The fate of awards annulled at the seat has been the subject of well-known case-law from different countries and has spurred considerable scholarly debate. The traditional position was that awards annulled at the seat ceased to have legal existence and could therefore not be enforced in other countries. Over time some courts and many commentators have begun to consider that the annulment of an award at the seat is not necessarily preclusive of the possibility of enforcement in other countries. As I have tried to argue in earlier pieces, legal as well as policy reasons strongly militate in favor of the more open view. Specifically, the possibility of enforcing awards annulled at the seat is one of the tools to insulate arbitral awards from undue, or unpalatable, interferences by state courts with arbitration and to deleverage the role of the state of the seat. The other tool is the recourse to international courts and tribunals, particularly those constituted under bilateral investment agreements, to sanction interferences with arbitration potentially amounting to violations of international law. A significant contribution to the debate on the possibility of enforcing annulled awards was given by the decision rendered by the District Court for the Southern District Court in August of last year in Corporación Mexicana de Mantenimiento Integral (“COMMISA”) v. Pemex-Exploración y Producción (“PEP”) (“Pemex”). By granting enforcement in the United States to an award vacated by the courts of the seat for the first time since Chromalloy, in Pemex the District Court took what I described as “an important step in the right direction” . Barely four months later, in February 2014, in Thai-Lao Lignite (Thailand) Co Ltd & Hongsa Lignite (Lao Pdr) Co., Ltd v Government of the Lao People’s Democratic Republic, the same court might seem to have gone in the opposite direction by deferring to the annulment decision of the courts of the seat in Malaysia. The purpose of this note is to analyze the Thai-Lao Lignite decision and show that the different outcome in the two cases is explained by the substantial differences in the facts. The more recent decision does not indicate a backtracking by the New York court from the welcome, albeit extremely cautious, stance on the enforcement of annulled awards it took in Pemex. The final paragraph will focus on the legal and policy shortcomings of the deferential approach to foreign annulments, including that of US courts.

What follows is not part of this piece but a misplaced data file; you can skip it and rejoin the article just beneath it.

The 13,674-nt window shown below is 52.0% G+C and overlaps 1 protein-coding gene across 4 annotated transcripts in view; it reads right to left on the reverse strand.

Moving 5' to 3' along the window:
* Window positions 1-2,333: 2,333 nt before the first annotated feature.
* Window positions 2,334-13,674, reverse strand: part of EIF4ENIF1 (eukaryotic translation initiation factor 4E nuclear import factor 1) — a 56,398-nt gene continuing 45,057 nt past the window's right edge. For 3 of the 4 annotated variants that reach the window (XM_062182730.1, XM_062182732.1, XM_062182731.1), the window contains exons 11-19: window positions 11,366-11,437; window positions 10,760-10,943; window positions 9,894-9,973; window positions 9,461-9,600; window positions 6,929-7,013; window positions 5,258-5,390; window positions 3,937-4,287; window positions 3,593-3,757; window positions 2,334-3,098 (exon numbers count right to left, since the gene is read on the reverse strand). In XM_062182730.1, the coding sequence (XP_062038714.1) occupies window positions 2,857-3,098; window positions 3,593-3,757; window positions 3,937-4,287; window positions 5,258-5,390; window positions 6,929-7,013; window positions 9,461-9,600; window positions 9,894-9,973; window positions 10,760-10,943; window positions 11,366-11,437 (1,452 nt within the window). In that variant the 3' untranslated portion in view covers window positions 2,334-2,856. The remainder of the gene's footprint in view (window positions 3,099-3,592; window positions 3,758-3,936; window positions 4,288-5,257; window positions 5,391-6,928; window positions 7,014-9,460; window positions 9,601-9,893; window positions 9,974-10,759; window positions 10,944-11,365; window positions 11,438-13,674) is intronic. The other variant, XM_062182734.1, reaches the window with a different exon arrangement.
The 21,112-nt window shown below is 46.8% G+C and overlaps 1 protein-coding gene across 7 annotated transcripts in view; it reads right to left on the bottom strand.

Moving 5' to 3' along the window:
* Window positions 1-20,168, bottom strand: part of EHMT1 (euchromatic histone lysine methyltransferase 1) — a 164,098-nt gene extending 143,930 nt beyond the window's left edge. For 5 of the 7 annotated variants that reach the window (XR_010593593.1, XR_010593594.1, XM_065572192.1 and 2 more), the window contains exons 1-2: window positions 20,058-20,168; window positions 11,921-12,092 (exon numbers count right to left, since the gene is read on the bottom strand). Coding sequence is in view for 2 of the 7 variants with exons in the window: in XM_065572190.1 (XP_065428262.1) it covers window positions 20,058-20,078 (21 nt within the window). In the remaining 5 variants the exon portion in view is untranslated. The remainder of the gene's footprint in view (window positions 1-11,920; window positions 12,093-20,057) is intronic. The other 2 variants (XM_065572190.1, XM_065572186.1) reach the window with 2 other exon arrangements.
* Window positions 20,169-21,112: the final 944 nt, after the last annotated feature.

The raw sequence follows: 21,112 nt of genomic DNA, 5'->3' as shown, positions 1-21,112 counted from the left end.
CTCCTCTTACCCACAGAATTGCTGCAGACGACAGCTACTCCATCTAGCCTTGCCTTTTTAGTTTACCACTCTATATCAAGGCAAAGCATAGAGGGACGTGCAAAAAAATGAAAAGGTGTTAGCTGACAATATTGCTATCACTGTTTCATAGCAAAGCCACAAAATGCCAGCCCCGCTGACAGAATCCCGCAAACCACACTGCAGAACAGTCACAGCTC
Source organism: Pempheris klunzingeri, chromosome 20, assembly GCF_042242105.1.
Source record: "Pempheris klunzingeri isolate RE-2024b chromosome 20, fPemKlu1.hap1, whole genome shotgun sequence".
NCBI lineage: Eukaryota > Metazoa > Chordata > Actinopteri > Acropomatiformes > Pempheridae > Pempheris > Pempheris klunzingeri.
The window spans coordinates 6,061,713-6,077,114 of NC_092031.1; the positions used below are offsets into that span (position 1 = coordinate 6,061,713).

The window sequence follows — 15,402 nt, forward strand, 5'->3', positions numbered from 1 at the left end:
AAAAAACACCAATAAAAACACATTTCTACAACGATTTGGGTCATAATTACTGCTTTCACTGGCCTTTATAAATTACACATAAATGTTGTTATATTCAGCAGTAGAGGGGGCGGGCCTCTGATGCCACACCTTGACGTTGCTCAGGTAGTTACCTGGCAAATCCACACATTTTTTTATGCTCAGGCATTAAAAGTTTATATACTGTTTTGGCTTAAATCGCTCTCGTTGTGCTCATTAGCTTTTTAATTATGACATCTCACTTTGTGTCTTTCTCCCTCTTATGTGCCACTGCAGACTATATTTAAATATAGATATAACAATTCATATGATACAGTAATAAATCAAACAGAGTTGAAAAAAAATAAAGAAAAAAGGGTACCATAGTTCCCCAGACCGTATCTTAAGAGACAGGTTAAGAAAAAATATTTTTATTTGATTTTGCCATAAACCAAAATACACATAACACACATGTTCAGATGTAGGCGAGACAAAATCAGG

|Numero di pagine||15|
|Rivista||THE AMERICAN REVIEW OF INTERNATIONAL ARBITRATION|
|Stato di pubblicazione||Pubblicato - 2014|
- annulled awards
- enforcement of awards